How to Play Drums Like Mike Portnoy

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When you think about influential drummers in the rock and metal scene, it’s hard to gloss over Mike Portnoy. His drumming contributions over the years have really had a profound effect on the way metal drumming is perceived. 

He has been renowned for his capability to sound musical with his drumming while still satisfying the requirement to create a fleshed-out sonic space. Being influenced by the likes of Rush, Queen, and Led Zeppelin, he has set a precedent for what lively drumming sounds like. 

Not only this, but his production experience has also set a standard for a great drum sound. One that few drummers in the industry have been able to capture with skill and deftness alone. 

Recognizing his drumming is easy. Sometimes, as soon as the first drum roll is played, you can be pretty sure it’s Portnoy behind the kit. But, although it’s easy to recognize his drumming; it can be hard to recreate it. There are so many elements that intermingle to create Mike Portnoy’s iconic style. 

For those who aspire to play like Portnoy, here’s a basic breakdown of his playing. This will help you peel back the layers to get a good sense of where his drumming head is at. 

Mike Portnoy’s Style Over the Years

Although he’s known for a very particular style of playing, Mike Portnoy is far from being a one-trick pony. His ability to adapt to his bandmates’ musical style is what has given him such a great knack for playing well. 

Mike’s style and genre shifts over the years have injected his style with the personality that it has today. You can even track his playing tendencies from a certain era and noticing threads that tie into his projects that came after it. Here are some of the notable moments of his career.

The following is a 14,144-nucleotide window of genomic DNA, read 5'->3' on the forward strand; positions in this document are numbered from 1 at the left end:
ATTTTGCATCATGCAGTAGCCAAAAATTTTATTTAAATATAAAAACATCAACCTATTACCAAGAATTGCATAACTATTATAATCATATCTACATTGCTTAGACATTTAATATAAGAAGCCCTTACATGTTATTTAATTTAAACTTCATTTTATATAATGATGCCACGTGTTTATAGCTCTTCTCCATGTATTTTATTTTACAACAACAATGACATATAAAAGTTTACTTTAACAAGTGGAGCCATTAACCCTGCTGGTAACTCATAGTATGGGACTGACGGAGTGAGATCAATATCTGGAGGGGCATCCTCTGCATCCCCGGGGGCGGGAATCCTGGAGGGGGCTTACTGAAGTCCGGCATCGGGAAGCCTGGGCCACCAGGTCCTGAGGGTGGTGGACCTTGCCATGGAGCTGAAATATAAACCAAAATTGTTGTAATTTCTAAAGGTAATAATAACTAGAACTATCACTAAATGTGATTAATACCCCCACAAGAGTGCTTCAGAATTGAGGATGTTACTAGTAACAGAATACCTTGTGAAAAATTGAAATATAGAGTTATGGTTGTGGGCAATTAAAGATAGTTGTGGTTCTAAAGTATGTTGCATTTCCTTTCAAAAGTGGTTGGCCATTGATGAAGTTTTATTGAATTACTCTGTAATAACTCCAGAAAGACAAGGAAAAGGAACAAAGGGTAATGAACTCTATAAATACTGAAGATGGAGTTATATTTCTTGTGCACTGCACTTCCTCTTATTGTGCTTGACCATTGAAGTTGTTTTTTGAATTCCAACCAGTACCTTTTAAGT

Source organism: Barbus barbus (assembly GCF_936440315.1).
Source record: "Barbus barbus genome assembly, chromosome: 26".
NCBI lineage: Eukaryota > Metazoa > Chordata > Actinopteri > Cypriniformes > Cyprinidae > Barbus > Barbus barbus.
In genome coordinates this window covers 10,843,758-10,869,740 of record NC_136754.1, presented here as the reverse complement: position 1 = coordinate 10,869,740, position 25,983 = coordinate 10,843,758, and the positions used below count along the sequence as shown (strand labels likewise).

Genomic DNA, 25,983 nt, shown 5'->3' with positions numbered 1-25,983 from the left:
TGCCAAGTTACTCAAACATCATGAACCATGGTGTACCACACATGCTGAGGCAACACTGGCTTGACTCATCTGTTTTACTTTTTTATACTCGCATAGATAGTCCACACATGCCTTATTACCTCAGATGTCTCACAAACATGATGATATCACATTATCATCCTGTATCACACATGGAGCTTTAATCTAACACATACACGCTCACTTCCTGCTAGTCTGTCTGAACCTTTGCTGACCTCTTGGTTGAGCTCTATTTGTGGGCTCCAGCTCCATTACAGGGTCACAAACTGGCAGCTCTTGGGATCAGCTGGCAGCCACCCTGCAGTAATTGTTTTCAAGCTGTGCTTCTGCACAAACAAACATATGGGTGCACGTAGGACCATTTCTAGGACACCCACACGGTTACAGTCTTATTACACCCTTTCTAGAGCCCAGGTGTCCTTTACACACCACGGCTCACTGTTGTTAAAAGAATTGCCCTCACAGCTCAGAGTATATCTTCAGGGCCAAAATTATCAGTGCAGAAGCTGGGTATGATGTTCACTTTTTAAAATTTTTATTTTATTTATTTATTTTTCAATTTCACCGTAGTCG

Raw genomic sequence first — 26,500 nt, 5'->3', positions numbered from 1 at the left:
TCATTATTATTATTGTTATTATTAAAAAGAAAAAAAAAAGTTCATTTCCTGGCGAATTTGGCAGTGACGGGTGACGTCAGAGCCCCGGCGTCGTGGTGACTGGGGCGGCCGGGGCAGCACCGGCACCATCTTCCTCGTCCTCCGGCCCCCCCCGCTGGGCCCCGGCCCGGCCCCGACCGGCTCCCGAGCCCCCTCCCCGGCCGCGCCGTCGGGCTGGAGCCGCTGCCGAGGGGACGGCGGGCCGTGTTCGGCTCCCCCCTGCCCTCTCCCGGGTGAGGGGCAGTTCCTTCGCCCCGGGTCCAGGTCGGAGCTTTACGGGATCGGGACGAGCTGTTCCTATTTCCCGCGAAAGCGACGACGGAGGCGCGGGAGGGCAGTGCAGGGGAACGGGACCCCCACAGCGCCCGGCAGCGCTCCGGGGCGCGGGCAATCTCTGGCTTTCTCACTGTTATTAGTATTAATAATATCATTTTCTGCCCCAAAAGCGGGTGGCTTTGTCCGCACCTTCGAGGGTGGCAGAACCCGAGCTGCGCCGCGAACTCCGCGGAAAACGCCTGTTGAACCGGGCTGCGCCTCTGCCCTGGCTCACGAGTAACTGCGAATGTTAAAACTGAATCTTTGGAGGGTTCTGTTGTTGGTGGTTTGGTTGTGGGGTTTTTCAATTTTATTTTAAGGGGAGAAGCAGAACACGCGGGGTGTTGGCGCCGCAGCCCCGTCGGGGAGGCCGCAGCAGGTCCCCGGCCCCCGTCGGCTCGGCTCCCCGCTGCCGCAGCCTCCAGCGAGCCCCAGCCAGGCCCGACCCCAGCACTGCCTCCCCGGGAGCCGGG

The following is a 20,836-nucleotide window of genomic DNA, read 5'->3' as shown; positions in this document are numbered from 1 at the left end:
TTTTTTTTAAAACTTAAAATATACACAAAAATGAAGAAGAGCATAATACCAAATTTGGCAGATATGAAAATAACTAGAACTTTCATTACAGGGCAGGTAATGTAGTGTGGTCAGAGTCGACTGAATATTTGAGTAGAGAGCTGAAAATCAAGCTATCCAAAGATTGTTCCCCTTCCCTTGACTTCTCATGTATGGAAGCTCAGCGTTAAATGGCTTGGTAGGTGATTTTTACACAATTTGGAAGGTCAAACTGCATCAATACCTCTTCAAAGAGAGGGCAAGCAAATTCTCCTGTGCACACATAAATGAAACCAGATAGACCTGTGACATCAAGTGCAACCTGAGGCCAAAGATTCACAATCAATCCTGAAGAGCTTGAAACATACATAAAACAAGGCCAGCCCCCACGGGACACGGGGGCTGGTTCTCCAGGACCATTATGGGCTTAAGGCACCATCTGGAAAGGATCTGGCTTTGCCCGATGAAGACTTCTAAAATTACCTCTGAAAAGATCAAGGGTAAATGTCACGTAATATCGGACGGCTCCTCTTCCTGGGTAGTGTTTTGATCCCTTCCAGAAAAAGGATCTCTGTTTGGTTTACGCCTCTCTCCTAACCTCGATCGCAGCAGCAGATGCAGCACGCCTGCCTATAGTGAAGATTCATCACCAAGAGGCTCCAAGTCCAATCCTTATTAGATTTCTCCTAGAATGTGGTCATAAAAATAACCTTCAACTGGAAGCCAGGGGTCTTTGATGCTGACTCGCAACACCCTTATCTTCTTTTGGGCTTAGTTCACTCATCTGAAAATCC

Dream Theatre: Complex and Energetic

Despite his unceremonious departure from the band, the fact remains that Portnoy was one of the founding members of Dream Theatre. It was his first band and defined his playing style from its origins. 

In total, he’s played on 10 albums and countless live performances with the band over a record spanning 20 years. During his earlier performances, his style is faintly noticeable behind a veil of Rush influences and experience at Berkeley. 

From there on, he starts to progressively own his style from Images and Words onwards. His style here can be best described as epic, raw, and complex yet musical.  

This is also the time during which Mike was able to get his drum production chops together. You can pick this out from his snare sound in particular. It was tightly tuned to a Db above B standard and post-processed to add a tighter sound than normal.

During each song, he is able to lock in with other instruments creating rhythmic flow. But even so, you can still pick out any of his unique drum rolls and fills as a masterclass in skill and technique. 

Avenged Sevenfold: Primal and Heavy